Gartner calls this a ‘converged’ data architecture that combines and unifies the architectures and capabilities of both a data warehouse and a data lake, deployed on a single (usually, cloud-based) platform.
With this approach, a lakehouse architecture delivers a simpler, cleaner design with fewer intermediate steps between data sources and refined data ready for analytics, data science or downstream delivery.
VC firms like Andreessen-Horowitz have noted the rise of the data lakehouse at the heart of their investment strategy for so-called ‘multimodal’ data processing (that is, processing of data above and beyond simple structured data alone).
For Andreessen-Horowitz, the fundamental value of the lakehouse is to pair a robust storage layer with an array of powerful data processing engines to deliver a diverse set of data management capabilities to meet both operational and analytical requirements.
Within the data lake side of the lakehouse, object storage is ubiquitous with common implementations from the cloud service providers such as Amazon’s S3, Microsoft’s ADLS, Google’s GCS and the ever-popular Hadoop Disk File System (HDFS).
Columnar storage formats such as Parquet ensure that analytical queries are efficient, both for data compression and performance. Innovation in the storage layer around newer technologies such as Delta, Iceberg and Hudi aims to replicate more of the transactional capabilities of the data warehouse while ensuring interoperability between components in the wider technology stack. Delta Sharing, for example, is the first open protocol for secure data sharing, making it simple to share data with other organizations regardless of which computing platforms they use.
Apache Spark emerged from earlier open-source innovations in the mid-2010s, providing a distributed analytics engine for large-scale data processing. As part of the Spark ecosystem arose capabilities for SQL (‘SparkSQL’) and a wide range of machine learning and artificial intelligence modules that are popular today, such as SparkML and PyTorch.
Innovation is also extremely active around the critical capability of the data lakehouse to run high-performance queries with a SQL front-end – delivering results to reports, dashboards, analyst platforms and machine learning environments. From classic Hadoop-era Hive, to commercial or open-source implementations of Presto or Trino, and more besides, these analytic query accelerators ensure that user queries are optimized for performance against structured data.
Whereas most data lakehouse SQL engines are optimized much like their traditional data warehouse counterparts (i.e. working best on data sets with few joins between data tables), vendors like Incorta offer Direct Data Mapping® technology to ensure that large, complex business application data can be processed and analyzed in the data lakehouse without upfront data transformation or remodeling.
Unlocking legacy data silos with the smart lakehouse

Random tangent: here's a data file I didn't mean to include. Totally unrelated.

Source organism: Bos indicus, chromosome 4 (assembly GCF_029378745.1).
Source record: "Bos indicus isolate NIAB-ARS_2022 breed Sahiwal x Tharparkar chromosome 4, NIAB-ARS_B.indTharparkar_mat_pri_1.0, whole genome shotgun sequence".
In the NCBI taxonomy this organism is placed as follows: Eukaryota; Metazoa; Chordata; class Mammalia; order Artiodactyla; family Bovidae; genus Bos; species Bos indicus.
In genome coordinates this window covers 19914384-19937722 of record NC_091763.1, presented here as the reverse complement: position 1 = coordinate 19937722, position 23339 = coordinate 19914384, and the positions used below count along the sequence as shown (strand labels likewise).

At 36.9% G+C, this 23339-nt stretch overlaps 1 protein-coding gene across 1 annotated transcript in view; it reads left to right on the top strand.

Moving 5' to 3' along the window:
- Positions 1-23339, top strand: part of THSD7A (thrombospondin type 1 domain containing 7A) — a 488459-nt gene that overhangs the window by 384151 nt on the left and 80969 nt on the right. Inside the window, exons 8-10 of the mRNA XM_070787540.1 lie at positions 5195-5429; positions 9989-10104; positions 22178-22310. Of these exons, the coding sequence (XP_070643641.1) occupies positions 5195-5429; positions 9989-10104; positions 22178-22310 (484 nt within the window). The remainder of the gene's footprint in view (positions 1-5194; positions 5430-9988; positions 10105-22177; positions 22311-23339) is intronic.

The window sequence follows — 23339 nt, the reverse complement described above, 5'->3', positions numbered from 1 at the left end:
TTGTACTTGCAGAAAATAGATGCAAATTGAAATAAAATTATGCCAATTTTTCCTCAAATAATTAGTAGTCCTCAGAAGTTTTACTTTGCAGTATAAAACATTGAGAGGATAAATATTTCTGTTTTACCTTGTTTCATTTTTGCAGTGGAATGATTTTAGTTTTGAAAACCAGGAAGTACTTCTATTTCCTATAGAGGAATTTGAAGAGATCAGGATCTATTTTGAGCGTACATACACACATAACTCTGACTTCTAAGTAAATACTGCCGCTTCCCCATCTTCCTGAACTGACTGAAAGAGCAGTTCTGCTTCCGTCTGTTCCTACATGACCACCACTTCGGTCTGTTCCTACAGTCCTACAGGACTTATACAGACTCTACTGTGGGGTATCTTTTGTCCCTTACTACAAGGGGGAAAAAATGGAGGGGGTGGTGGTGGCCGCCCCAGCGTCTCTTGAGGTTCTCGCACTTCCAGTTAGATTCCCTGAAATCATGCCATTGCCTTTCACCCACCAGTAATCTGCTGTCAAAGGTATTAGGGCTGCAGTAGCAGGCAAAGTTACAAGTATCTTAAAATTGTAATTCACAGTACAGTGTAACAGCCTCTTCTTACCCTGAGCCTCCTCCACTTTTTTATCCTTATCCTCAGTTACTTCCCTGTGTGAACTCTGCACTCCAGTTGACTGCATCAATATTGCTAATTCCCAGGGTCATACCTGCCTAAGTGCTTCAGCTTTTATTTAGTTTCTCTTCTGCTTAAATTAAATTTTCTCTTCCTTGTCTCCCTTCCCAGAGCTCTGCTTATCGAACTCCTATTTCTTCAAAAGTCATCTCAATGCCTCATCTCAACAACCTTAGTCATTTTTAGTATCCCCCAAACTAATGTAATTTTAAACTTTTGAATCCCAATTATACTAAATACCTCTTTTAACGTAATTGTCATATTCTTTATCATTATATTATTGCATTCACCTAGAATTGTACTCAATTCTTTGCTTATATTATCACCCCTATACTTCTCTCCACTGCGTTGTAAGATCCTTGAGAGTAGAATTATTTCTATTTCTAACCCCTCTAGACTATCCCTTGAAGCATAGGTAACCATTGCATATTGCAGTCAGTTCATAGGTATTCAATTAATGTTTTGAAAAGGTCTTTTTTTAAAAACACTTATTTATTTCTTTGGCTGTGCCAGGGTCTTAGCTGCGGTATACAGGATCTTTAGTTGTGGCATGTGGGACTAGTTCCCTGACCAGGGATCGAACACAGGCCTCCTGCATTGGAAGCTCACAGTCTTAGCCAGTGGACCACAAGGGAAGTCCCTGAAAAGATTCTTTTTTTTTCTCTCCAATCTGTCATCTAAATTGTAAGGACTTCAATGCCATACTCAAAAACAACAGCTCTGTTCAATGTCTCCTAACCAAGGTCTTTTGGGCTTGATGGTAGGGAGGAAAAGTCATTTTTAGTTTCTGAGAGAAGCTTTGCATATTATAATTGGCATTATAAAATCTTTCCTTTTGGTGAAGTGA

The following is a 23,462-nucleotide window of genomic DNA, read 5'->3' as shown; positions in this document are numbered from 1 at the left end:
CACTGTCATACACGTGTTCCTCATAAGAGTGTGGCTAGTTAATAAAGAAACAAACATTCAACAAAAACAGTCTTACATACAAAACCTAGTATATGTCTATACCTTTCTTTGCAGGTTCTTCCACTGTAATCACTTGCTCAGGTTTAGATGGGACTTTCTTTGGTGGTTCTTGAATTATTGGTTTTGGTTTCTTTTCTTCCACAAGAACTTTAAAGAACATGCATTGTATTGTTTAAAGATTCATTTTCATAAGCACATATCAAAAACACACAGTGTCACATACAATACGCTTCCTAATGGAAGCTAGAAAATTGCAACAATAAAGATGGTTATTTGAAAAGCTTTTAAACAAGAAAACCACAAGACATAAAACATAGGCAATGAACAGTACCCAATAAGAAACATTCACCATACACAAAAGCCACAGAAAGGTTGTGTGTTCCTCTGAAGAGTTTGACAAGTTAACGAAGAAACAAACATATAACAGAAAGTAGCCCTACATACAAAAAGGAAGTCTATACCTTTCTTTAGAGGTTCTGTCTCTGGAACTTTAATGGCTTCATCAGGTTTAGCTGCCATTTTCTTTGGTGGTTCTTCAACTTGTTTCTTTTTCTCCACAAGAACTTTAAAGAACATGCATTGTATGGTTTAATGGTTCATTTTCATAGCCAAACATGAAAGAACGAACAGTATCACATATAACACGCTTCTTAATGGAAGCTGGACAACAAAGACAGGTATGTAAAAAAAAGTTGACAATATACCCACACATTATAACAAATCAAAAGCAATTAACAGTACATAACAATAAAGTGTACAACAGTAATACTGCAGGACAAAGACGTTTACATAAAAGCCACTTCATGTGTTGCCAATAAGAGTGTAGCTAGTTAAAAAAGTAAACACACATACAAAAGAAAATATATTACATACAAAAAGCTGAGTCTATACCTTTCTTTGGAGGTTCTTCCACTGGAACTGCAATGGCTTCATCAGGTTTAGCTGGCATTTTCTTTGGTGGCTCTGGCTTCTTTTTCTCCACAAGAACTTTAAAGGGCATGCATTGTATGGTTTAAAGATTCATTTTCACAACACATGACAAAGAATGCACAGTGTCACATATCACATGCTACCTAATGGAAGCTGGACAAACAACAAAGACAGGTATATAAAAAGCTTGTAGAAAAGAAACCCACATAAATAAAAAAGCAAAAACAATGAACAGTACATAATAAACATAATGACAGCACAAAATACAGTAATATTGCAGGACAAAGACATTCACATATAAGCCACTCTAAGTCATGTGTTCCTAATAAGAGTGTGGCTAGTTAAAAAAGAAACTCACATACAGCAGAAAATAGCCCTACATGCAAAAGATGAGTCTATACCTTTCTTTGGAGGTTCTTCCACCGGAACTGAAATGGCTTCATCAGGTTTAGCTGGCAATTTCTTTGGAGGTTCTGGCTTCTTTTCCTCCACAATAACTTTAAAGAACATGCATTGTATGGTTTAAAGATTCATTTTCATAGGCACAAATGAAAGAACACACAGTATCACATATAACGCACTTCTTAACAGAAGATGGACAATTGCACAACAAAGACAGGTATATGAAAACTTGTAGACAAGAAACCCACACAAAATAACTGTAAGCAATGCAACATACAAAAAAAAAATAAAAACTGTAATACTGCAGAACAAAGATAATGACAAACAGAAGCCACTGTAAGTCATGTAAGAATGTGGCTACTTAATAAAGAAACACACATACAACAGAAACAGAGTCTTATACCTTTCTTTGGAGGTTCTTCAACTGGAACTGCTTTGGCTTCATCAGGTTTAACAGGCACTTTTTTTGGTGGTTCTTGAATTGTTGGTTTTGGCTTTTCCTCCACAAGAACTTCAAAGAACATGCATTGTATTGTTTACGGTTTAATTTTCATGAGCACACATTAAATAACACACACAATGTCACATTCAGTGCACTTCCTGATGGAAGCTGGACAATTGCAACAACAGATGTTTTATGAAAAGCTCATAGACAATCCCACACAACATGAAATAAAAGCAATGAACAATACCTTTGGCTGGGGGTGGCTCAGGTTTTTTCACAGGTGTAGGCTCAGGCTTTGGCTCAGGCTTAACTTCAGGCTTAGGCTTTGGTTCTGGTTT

The rise of the data lakehouse is really a tale of two data architectures (the data warehouse and the data lake) meeting in the middle to bring the best of both worlds to a wider audience.
As this journey continues to unfold, innovators will look to bring even more diverse workloads and audiences into the picture. We look to “smart” lakehouse implementations that can work with highly-complex business application data such as Oracle or SAP ERP systems containing thousands of distinct data tables, and aligning this rich content with customer data platforms, third party data or legacy sources.
A smart lakehouse understands these source systems without the need for complex or convoluted data processing pipelines. It surfaces real-time business metrics from raw operational data sources that were previously locked away under the tyranny of the nightly ETL batch load. It allows a deep dive from high-level metrics down to the lowest level of detail in the transactions in order to diagnose issues or feed into machine learning models.
Smart lakehouses are also aware of their ecosystem. Gartner’s concerns around data lakehouses are around their nature as a classic ‘monolithic architecture’ (i.e. one that trades feature richness for simplicity).
With strong integrations across the modern data stack, a smart lakehouse can deliver data, analytics and more into cloud-based environments such as Azure Synapse Analytics, Google BigQuery as well as vertical or departmental SaaS solutions such as OneStream or BlackLine. With delta sharing, a smart lakehouse can ensure that data is available for an ever-growing range of data processing and analytic workloads, delivered to the right destination at the right time.
The future looks bright for the data lakehouse architecture as it continues to evolve and offer innovative solutions to complex data challenges!
Learn more about how to unlock 100% of your enterprise data with Incorta’s open data delivery platform, powered by smart lakehouse technology.